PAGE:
New Tax Code Eliminates Health Care Individual Mandate
The Tax Cuts and Jobs Act (TCJA) was signed into legislation by President Trump on Dec. 22, 2017. While this law encompasses many different aspects of tax code, a portion of the Affordable Health Care Act (ACA) of 2010 was impacted. Under the ACA, Americans were required to enroll in a health care plan or pay a penalty. The TCJA reduces the penalty to zero, taking effect in 2019, which has raised some questions about how it will ultimately affect employers and employees.
What might this mean?
Essentially, the individual mandate portion of the ACA was implemented to broaden the health care pool to help subsidize costs of the U.S. health care system. By requiring everyone, including young and healthy persons, to enroll in a plan, theoretically, it was designed to offset the costs for the sick and aging population. It also ensured continuity of health care enrollment.
While ACA’s coverage requirement remains in place, with the tax penalty now set to zero, the nonpartisan U.S. Congressional Budget Office says up to 17 million Americans could be uninsured by 2027. However, ACA’s individual insurance markets and federal subsidies to help Americans pay insurance premiums remain in place, so many people may continue to use the government exchanges to buy health care coverage.
Possible ripple effects of eliminating the individual mandate
At a time when health care costs continue to spiral out of control, removal of the individual mandate could become an issue for employers who sponsor employee health care insurance plans. Some concerns being voiced include:
- Employer-sponsored health care insurance plans might see increased premiums.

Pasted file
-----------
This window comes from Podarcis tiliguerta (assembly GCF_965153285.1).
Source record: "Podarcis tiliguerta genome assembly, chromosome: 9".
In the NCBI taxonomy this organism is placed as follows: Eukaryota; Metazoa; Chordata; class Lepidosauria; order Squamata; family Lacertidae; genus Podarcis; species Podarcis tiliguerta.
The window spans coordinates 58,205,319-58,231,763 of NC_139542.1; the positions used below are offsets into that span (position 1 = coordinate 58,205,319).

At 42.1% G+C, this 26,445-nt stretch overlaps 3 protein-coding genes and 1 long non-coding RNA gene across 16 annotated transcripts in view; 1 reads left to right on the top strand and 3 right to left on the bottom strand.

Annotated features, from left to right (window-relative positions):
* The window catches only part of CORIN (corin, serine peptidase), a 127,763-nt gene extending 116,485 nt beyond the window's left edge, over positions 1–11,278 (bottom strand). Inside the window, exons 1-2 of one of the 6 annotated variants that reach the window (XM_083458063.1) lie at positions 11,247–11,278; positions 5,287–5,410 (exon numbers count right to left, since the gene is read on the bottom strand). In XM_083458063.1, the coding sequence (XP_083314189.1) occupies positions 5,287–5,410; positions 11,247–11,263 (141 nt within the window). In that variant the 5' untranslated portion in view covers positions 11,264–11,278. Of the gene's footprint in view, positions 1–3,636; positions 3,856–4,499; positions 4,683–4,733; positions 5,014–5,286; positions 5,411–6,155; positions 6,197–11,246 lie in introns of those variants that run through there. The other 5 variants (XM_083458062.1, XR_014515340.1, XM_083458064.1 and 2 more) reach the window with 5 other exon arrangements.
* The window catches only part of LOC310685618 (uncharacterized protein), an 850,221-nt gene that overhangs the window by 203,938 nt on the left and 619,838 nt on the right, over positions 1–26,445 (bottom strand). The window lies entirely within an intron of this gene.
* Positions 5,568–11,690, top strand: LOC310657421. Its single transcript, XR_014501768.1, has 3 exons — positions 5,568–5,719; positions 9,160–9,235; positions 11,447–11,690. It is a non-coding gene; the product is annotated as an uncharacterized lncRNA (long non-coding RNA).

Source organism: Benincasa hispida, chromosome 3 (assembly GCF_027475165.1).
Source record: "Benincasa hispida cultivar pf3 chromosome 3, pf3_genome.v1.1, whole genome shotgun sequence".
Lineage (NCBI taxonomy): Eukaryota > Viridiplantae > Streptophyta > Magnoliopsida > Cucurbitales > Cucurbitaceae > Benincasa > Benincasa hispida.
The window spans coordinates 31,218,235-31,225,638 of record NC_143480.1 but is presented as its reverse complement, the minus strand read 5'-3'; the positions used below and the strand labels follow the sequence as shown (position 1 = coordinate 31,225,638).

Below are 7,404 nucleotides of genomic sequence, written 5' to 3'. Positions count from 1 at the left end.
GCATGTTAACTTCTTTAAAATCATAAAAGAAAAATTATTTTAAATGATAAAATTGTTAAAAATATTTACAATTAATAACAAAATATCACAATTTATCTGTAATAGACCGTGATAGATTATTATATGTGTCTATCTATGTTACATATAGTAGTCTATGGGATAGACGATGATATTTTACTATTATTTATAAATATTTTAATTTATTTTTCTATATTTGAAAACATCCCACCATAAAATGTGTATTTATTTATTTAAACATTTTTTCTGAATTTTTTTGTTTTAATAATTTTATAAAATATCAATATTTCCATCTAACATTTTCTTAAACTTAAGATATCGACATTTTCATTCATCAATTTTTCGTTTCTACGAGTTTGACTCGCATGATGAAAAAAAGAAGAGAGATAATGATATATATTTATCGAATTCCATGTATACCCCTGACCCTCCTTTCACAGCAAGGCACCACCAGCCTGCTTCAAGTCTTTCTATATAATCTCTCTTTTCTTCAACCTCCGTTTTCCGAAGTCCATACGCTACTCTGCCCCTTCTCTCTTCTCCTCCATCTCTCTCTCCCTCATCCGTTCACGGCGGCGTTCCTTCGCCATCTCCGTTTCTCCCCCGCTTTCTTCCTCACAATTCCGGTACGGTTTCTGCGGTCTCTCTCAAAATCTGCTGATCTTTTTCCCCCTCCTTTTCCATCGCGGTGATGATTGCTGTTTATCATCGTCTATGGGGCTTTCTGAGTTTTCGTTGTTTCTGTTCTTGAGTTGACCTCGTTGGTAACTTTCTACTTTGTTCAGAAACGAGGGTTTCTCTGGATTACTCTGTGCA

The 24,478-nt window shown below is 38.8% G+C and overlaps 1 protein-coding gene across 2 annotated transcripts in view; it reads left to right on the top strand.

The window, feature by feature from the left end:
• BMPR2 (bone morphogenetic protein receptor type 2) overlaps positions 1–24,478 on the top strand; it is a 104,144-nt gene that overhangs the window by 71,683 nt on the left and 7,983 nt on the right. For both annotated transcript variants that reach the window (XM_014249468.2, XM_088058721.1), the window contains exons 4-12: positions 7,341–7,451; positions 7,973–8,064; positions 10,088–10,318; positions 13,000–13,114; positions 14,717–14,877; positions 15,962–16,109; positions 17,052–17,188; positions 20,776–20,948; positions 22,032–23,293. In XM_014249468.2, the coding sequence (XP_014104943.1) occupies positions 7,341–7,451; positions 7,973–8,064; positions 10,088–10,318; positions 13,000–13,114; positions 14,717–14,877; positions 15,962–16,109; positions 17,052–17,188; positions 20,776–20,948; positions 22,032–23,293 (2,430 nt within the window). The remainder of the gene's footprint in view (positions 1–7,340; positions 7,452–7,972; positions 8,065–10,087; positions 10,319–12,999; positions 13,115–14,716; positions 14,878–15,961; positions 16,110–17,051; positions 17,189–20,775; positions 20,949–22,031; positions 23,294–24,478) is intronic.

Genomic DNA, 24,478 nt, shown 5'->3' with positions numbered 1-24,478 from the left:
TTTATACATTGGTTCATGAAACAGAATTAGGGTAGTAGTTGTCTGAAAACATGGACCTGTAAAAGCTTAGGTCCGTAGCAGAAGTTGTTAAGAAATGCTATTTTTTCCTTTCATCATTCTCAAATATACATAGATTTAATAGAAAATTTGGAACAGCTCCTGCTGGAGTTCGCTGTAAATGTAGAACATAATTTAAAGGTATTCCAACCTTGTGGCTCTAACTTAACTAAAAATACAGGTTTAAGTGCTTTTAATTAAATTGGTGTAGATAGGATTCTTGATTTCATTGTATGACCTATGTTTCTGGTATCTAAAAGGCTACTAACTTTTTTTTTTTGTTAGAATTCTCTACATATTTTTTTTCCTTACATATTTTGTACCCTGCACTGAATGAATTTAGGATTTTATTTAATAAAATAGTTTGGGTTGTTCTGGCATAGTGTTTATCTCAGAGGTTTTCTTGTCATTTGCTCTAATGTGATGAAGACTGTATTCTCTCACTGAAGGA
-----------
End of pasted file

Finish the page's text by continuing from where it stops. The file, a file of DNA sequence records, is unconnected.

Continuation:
- Fewer enrollees may enroll in employer health care plans.
- Some consumers may be priced out of the market due to higher costs.
Over time, if too many people opt out of coverage, some say the system becomes unsustainable.
Direct and indirect effects of new tax code on employers
The TCJA does not change any of the current requirements for employers when it comes to health care insurance. Companies with 50 or more full-time employees are still mandated to offer coverage. They also still must continue with all administrative reporting requirements and fees associated with the ACA, including PCORI fees.
That being said, since the individual and employer mandates were originally designed to “support” one another, some are questioning whether the employer mandate will eventually be removed. As the law evolves, it could potentially result in lowered costs for all, too. Even if it isn’t removed, employers could be indirectly affected due to compliance requirements. Moving forward, while reporting requirements will likely change at some point, as of right now, they stand.
New tax laws can have a significant or marginal impact on employers. At this time, it is unknown what the long-term effects of the TCJA are, and how any not yet written legislation will impact the health care coverage climate for employers.